A cautionary tale
Get 1 year from 27.50 €

Digital and paper subscriptions available worldwide

Subscribe now

A cautionary tale

Be good. Mind your parents. Appreciate the paradise that your home is. Or else you'll end up like the miserable souls in the netherworld. With Dante's Inferno as her guide, Virginia Jewiss has written a cautionary tale for children.   Although there's no missing the message of

Thu 26 Mar 2009 1:00 AM

Be good. Mind your parents. Appreciate the paradise that your home is. Or else you’ll end up like the miserable souls in the netherworld. With Dante’s Inferno as her guide, Virginia Jewiss has written a cautionary tale for children.


Although there’s no missing the message of Dante’s Journey: An Infernal Adventure, a recent release by Mandragora (available also in Italian), the adult who shares this book with a young reader might hope for Virgil to guide them both through the well-turned rhymed couplets and vivid illustrations, for it is not entirely clear what Cristiana Castenetto had in mind in suggesting the idea of the book: Should it be used to introduce one of the masterworks of Western literature or a facet of Christian (albeit medieval) theology?


To be sure, the book is expertly executed. Jewiss turns Dante’s moment of crisis into a neat and familiar frame: ‘young Dante,’ frustrated by his parents’ rules and tired of being scolded, decides, in the middle of the night to run away from home. He takes his doll, Virgil, and it’s a good thing he does because he’s soon lost in a dark wood. Instead of suggesting they turn around, the wise puppet lets him learn the indelible lesson of a visit to a very scary (and unnamed) place.


After young Dante and his ‘toy Virgil’ encounter a demon sentinel, who reluctantly lets the two pass despite the fact that the young man is living and admonishes him to ‘learn from the wicked trapped here below,’ his little guide shows him, in turn, a gluttonous three-headed pig-monster, legions of the greedy pushing huge boulders, the wrathful dissolving eternally into smoke, the violent stewing in a red-hot stream, the fraudulent transformed to tangles of snakelike creatures, and those who were just plain mean encased in ice. A glimpse at his reflection in the frozen depths clinches it: young Dante wants to go home to ‘be kind and learn to forgive.’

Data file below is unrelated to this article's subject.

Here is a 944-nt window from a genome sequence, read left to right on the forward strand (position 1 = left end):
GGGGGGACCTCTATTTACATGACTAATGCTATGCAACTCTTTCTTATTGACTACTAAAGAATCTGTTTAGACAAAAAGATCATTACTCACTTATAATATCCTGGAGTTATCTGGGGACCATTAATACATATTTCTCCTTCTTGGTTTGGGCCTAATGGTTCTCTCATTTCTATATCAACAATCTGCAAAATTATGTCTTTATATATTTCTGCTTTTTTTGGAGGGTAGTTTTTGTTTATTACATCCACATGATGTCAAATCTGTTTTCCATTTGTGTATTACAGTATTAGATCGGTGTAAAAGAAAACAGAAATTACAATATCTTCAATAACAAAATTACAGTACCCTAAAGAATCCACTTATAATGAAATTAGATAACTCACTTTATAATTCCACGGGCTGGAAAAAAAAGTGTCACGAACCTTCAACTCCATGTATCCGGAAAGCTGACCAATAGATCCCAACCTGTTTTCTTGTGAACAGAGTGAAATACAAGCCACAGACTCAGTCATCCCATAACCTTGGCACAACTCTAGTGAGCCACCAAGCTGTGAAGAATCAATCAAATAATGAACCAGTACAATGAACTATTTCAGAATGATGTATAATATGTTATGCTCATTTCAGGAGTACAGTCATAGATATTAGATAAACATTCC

Jewiss, who teaches at the Yale Humanities Center in Rome, knows her Dante (she also translated Roberto Saviano’s Gomorrah into English) and effectively evokes both sin and damnation in the sprite verse. Aline Cantono di Ceva’s illustrations, with their references to Dorè (to such cunning details such as young Dante’s night cap and sprays of laurel leaves at the Virgil doll’s temples), bring both words and concepts to life.


As a child’s version of ‘old Dante’s’ work, Dante’s Journey will delight those adults in the know for its clever echoes in text and picture, from the warning etched to the mouth of the cave to the stars getting the ‘last word.’ It is disappointing, however, that no information about the work on which it is based-and the particular world view that it represents-appears anywhere in the volume. One might thus assume from the omission that Castenetto’s idea was less about literature and more about theology.


A Mandragora book always has a high production value, and this is no exception, from the quality of the colors to the quality of the poetry, and so it is an attractive book that someone might pick up simply on the appeal of its cover, ‘portrait’ format, and pint-sized presentation of a major work of literature. It is not, however, a book to be given casually to any child (however bright or bratty) or left to the babysitter to read to the kids. The youngster who loves monsters and suspense might not find young Dante’s journey a fun kind of scary. The child who will delight in words like ‘irascible’ and ‘befuddled’ and groove to the beat of the hendecasyllabic might brood about all that goes with ‘infernal.’ Nor is it clear for what age group the book is intended. The kid old enough, for example, to entertain a discussion about how bad behavior not only reverberates in one’s immediate world but may continue to punish in the next might not be lured to read a picture book. And so, a little guidance for the buyer or adult reader would have been in order, for the adult who introduces Dante’s Journey must be prepared to broach some tough subjects.



DANTE’S JOURNEY: AN INFERNAL ADVENTURE  •  Il viaggio di Dante: Un’avventura infernale

Virginia Jewiss, text   Aline Cantono di Ceva, illustrations

Cristiana Castenetto, concept   Mandragora, 2008 – 10 euro

Related articles


Viareggio Carnevale celebrates 150 years

Viareggio Carnevale is a multimillion euro enterprise. We go behind the scenes to see the floats in the making


Science sisters: Artemisia visits the National Institute of Optics

INO Director Raffaella Fontana tells us about the conservation of Artemisia's Allegory of Inclination, using 3D digital technology.


Honoring heroes of the past

Learn the backstory of "Heroes, a True Story" based on courageous real-life events in Fiesole during the Second World War.